02 October 2018

31 Days of Horror: Kairo

It's officially October, and that means it's the perfect month for horror films! (Every month is perfect for horror, but the month of Halloween is especially relevant.) I decided this year I would pay special attention to the season - and personalize my blog a bit more - by doing a 31 Days of Horror challenge, wherein I'll watch at least one horror film a night (as my schedule allows) and then review it the next day here on my blog. As with any reviews or blog posts I've done in the past, input is always welcome; so if there is a particular film you'd like me to check out, I'm all ears. Currently I'm just browsing the collections on Netflix, Hulu, AsianCrush, and Shudder and picking things that look interesting to me, but I welcome any and all suggestions!


October 1

回路 KAIRO (2001)

"A strange website claims to offer visitors the chance to connect with the dead." - Shudder

The first film I chose was Kurosawa Kiyoshi's 2001 film Kairo (Pulse), as I am a huge fan of the j-horror genre. I had originally planned to start with Miike Takashi's Audition, but Shudder no longer had it available, and Kairo had been on my watchlist for quite some time now, so I figured "why not?"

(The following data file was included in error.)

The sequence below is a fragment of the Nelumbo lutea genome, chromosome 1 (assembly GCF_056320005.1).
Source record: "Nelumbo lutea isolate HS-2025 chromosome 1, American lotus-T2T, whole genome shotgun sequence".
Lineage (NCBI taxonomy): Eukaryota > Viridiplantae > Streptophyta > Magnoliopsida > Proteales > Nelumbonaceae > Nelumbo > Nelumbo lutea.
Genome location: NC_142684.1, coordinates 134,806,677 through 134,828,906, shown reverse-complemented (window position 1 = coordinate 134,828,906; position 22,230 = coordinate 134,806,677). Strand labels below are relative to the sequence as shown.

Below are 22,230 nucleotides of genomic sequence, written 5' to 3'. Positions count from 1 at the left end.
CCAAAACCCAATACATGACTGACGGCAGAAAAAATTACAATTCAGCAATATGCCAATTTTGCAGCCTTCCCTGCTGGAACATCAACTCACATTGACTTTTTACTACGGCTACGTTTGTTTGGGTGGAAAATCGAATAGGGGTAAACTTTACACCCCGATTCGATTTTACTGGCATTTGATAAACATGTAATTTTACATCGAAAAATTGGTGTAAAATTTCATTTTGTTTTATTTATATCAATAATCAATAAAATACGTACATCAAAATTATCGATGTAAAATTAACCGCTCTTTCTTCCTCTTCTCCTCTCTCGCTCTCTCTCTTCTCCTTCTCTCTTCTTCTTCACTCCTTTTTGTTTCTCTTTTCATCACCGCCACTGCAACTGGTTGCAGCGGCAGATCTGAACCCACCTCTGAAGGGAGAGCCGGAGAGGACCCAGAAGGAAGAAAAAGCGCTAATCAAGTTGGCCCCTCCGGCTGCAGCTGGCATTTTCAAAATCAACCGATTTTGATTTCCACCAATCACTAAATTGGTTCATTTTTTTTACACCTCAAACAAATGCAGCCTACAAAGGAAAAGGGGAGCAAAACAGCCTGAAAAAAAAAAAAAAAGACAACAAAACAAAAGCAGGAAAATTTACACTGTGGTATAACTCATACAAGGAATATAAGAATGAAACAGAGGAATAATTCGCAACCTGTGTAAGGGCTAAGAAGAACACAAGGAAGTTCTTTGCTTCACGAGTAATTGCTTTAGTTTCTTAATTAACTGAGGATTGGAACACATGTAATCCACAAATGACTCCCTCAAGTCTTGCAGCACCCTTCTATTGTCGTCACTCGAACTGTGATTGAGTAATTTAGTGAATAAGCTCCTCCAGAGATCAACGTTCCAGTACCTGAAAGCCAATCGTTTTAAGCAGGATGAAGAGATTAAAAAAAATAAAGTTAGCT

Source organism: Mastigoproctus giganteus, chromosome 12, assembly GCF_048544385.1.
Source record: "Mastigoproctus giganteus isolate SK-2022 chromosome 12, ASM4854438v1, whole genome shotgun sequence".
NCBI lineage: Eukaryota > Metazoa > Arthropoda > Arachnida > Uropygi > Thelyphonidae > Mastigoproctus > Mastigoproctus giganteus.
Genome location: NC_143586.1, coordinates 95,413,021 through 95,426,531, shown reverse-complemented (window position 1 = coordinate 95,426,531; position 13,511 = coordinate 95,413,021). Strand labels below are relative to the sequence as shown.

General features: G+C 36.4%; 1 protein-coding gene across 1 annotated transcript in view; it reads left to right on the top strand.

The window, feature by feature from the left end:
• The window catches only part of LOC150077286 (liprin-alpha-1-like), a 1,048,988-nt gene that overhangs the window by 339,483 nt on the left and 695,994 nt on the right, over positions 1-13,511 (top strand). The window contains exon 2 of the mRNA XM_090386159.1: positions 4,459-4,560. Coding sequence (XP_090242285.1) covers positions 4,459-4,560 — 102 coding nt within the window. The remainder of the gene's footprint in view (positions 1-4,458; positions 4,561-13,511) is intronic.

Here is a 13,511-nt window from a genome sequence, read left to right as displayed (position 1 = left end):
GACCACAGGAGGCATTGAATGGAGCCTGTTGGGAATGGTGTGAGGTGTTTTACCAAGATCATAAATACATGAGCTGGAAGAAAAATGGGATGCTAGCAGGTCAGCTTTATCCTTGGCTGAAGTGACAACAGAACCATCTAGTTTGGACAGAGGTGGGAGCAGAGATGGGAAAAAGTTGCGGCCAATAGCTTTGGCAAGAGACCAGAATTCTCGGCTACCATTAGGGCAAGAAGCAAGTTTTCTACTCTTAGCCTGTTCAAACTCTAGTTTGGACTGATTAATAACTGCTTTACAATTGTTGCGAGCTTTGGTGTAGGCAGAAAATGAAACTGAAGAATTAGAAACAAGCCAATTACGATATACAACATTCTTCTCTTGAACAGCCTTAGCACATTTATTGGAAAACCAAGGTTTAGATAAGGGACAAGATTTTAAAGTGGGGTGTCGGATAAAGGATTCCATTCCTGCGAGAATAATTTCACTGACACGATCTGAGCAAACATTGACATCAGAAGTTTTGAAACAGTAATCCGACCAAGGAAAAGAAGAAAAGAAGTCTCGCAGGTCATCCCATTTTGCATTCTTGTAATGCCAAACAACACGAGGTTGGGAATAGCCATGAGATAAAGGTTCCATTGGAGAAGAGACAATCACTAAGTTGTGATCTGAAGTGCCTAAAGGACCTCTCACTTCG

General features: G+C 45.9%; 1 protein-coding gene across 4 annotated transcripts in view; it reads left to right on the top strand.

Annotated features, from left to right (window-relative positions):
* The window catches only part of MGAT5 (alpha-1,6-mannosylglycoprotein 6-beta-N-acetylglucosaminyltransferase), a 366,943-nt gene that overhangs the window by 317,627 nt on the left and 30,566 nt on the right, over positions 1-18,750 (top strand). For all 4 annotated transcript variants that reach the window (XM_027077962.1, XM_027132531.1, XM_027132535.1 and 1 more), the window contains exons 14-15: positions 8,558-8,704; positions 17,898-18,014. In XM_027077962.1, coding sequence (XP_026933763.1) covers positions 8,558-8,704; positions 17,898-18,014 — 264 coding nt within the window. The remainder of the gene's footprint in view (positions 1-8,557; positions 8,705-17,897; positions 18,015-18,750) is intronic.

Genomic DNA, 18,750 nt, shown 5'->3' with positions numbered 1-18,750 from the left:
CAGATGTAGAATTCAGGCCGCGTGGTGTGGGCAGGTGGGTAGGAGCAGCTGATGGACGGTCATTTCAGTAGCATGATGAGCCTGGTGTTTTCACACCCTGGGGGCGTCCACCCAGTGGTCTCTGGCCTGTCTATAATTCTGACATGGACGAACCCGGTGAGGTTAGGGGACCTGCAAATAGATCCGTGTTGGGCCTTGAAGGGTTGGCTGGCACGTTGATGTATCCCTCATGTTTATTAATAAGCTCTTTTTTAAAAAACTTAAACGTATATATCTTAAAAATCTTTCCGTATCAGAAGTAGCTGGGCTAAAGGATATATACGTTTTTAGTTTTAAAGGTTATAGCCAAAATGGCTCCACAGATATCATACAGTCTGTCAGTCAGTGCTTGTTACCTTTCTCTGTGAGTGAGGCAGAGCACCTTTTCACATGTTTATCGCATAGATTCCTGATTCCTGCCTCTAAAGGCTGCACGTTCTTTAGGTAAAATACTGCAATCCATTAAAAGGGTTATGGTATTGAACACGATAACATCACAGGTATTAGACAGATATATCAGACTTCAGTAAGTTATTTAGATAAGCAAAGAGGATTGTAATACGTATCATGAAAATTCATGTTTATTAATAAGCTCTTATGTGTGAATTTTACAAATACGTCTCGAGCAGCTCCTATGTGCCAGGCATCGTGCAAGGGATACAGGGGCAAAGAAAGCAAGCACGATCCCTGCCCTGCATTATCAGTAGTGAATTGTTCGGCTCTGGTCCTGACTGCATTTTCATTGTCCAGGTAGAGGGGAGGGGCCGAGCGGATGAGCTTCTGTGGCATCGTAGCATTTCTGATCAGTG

Kairo follows two storylines - flower shop friends and co-workers Kudo Michi, Sasano Junko, Toshio Yabe, and Taguchi - and students Ryosuke and Harue Karasawa as both groups deal with the "invasion" of ghosts into the human world via the Internet. As the Internet was still a relatively new technology at the time (as evidenced by one of the characters' lack of basic computer knowledge), the film is a sort of social commentary on the dangers of becoming too hooked and isolating oneself from the real world.

I love Japanese horror films because of their ability to get under your skin without the overuse of blood, gore, special effects, or jump scares. These films rely more on mood, setting, and the power of suggestion, and Kairo is no exception. The film is dark, cheap, and grainy at times; the effects are a little choppy, but they work really well for this film because of how sparingly they are used; again, most of the thrills are done so via the power of suggestion. Nothing jumps out at you, so to speak, but if you don't pay close attention, you'll miss some crucial spine-tingling moments. 

What really got under my skin, however, was the soundtrack. There's no set-up music indicating something is going to happen, no sudden cessation to keep you on the edge of your seat. The music comes and goes at weird, almost chaotic, intervals, and it's like an eerie lamentation throughout the film that meshes so well with the theme of death and eternal loneliness. At times you'll feel creeped out; others, a tinge of hopelessness.

It's not the scariest film I've ever seen, but there's something about it that makes it one of the more unforgettable ones. (Plus there's a sweet cameo appearance by my favorite Japanese actor, Yakusho Kōji!)

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